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Consumer Reports' retailer naughty and nice list

Walmart advertisements at Walmart in San Jose, Calif., Wednesday, Aug. 13, 2008. (AP Photo/Paul Sakuma)
Walmart advertisements at Walmart in San Jose, Calif., Wednesday, Aug. 13, 2008. (AP Photo/Paul Sakuma) ASSOCIATED PRESS

Just in time for the holidays, Consumer Reports has released a list of 10 companies that it thinks have been naughty to shoppers, and 10 that have been deemed nice.

The "Naughty and Nice Holiday List" is based on input from Consumer Reports' reporters and editors who cover such areas as shopping, travel, hospitality and telecommunications. Consumer Reports notes that the list is based on specific policies and doesn't reflect the company as a whole.

The naughty

The 10 companies called out for naughty policies, in no particular order, are:

Verizon Wireless: Doubled to $350 the early termination fee imposed on consumers who cancel their smartphone contracts after the 30-day grace period. Verizon kept the penalty at $175 for consumers with conventional cell phones.

Macy's: The Cincinnati-based department store chain calculates its freight charges on the dollar amount of the order, not the size and weight of the package. The base fee is $5.95 for orders less than $25, to as much as $23.95 for those $300 or more. And that's standard delivery. Lexington has a Macy's store at Fayette Mall.

CompUSA: For imposing restocking fees of "up to 25 percent" of the purchase price on any product the retailer decides doesn't meet its return criteria. And it doesn't spell out which products are subject to such a fee. There are no CompUSA stores in Kentucky.

Buy.com: No returns for TV sets 27 inches or larger. If you fail to inspect the set upon delivery and sign the shipper's release, Buy.com says it's your problem and that you must deal with the manufacturer. Its Web site also lacks a phone number, Consumer Reports says.

Best Buy: Offers only a 14-day grace period to return computers, monitors, camcorders and digital cameras. There are two Best Buy stores in Lexington: on Nicholasville Road and in Hamburg.

Spirit Airlines: The carrier, which pioneered "ancillary" fees among domestic airlines, charges for carry-on bags: $30 in advance, $45 at the gate. Spirit does not fly into any Kentucky airports.

Dollar car rental: Dollar demands that customers present a receipt to prove they filled up the tank within 10 miles of the drop-off location or face a fee to top off the tank and the labor required to do so. Dollar has a location at Louisville International Airport.

SanDisk: It's a big fan of issuing rebates in the form of gift cards, which have no cash value and must be redeemed for merchandise.

United Airlines: United offers customers a low-price guarantee. Find a lower fare on the company's Web site for the same itinerary you booked, and not only will United give you the lower fare, but also a voucher good for 20 percent off your next purchase. Unless you have a non-refundable ticket — the type most people buy — and find a cheaper flight, United imposes a $150 "administrative" fee to make the change. United serves Lexington's Blue Grass Airport.

DirecTV: The California-based satellite TV firm, which has more than 18.7 million subscribers, has a policy that extends a customer's contract for an additional 24 months if new equipment is added. If you want to cancel your service, the penalty is an early termination fee.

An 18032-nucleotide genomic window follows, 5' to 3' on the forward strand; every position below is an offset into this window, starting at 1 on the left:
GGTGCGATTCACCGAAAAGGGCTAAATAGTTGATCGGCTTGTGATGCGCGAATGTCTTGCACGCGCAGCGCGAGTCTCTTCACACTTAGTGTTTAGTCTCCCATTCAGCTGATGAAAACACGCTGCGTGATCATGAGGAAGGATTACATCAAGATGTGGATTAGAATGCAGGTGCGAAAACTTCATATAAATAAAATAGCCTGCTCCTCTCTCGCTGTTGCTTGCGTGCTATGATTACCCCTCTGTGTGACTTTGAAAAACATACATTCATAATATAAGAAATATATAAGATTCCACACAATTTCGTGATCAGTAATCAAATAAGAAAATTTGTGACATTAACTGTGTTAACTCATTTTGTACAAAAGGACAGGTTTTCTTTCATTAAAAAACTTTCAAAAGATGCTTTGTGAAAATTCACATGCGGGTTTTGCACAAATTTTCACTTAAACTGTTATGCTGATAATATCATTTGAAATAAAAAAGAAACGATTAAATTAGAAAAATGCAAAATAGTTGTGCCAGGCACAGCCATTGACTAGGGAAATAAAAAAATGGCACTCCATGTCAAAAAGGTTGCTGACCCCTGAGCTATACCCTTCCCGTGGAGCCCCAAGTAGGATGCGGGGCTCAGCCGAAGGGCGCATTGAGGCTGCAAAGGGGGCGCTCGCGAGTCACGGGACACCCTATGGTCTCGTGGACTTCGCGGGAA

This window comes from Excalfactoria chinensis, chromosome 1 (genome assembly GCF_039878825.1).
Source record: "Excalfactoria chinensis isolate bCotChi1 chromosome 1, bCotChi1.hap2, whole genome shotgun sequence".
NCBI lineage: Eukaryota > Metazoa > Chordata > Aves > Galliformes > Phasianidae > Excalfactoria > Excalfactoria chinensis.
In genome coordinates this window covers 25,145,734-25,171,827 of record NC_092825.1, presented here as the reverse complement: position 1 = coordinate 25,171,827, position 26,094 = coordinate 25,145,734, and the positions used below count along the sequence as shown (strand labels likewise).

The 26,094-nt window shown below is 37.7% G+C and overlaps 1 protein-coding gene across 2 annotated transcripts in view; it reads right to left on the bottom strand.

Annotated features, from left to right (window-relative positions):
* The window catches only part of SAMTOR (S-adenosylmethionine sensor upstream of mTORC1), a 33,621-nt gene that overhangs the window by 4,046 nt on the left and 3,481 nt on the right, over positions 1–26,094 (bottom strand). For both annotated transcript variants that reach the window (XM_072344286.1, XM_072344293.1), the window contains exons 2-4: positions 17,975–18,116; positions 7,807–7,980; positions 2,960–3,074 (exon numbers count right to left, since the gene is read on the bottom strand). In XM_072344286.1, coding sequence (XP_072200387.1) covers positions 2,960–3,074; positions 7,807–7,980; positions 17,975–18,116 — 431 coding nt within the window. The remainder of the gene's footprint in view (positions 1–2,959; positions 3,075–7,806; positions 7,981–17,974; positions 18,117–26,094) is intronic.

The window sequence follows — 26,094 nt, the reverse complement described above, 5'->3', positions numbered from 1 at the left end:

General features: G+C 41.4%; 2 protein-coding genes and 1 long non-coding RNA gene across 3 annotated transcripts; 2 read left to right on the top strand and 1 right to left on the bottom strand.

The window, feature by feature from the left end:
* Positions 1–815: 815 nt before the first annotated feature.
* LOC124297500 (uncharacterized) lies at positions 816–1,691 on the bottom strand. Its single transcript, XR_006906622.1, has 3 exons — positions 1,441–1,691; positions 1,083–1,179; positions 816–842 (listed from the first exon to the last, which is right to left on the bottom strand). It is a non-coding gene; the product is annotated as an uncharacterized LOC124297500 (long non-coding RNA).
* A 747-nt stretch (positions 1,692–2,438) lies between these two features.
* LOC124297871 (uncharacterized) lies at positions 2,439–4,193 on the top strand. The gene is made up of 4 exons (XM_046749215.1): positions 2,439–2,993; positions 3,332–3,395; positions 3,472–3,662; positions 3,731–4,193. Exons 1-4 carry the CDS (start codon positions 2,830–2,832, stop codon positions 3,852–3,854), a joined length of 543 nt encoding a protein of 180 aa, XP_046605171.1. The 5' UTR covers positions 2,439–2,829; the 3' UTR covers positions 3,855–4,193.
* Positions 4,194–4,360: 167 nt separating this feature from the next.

The nice

And here are the 10 who landed on the nice list:

Southwest Airlines: Two pieces of checked luggage, no charge. And that includes bulky stuff such as golf clubs and skis. Southwest serves the Louisville airport.

L.L. Bean: The catalog retailer offers a 100 percent product satisfaction guarantee. Return anything at any time for any reason.

Zappos.com: Free shipping and free returns, including prepaid return label. Zappos has a fulfillment center in Shepherdsville.

Costco: Open-ended return policy for virtually everything the warehouse retailer sells minus some home electronics, which still come with a 90-day return period. Costco has stores in Louisville and Cincinnati.

U.S. Cellular: While the FCC proposes that cell carriers alert consumers about to exceed their plans' monthly allotment of minutes, which could lead to significant overage charges, U.S. Cellular is already giving its customers a heads-up. U.S. Cellular has no stores in Kentucky.

Orvis: Shoppers can call a toll-free number and speak to a human being. It also offers live Web chat with support staff, e-mail queries and a guaranteed response time of two hours or less.

Hotels.com: The travel Web site never charges a fee to cancel or change a room booking. But consumers still should check the hotel's reservation policy to avoid any penalty imposed by the chain.

J&R: The New York electronics superstore and e-retailer has a price-match policy with few caveats and fine-print exclusions: Find it at a lower price at an authorized seller (the exception being a warehouse membership club), and "we will do everything possible to meet or beat that price" via a special telephone hot line. J&R also gives customers 30 days to ask for a price adjustment on existing orders if they find a lower price.

Wal-Mart: No receipt, no problem. Customers may return most items to a Wal-Mart store for a cash refund (for purchases less than $25), a gift card (for purchases more than $25) or even exchange. There's one catch: More than three such returns within 45 days requires a manager's approval. Wal-Mart has several locations in Central Kentucky.

Publix: If you need an antibiotic, the Florida-based supermarket chain will have its pharmacies dispense up to a 14-day supply for some of the most common generic ones, for free. All you need is a proper prescription. There are no Publix stores in Kentucky.

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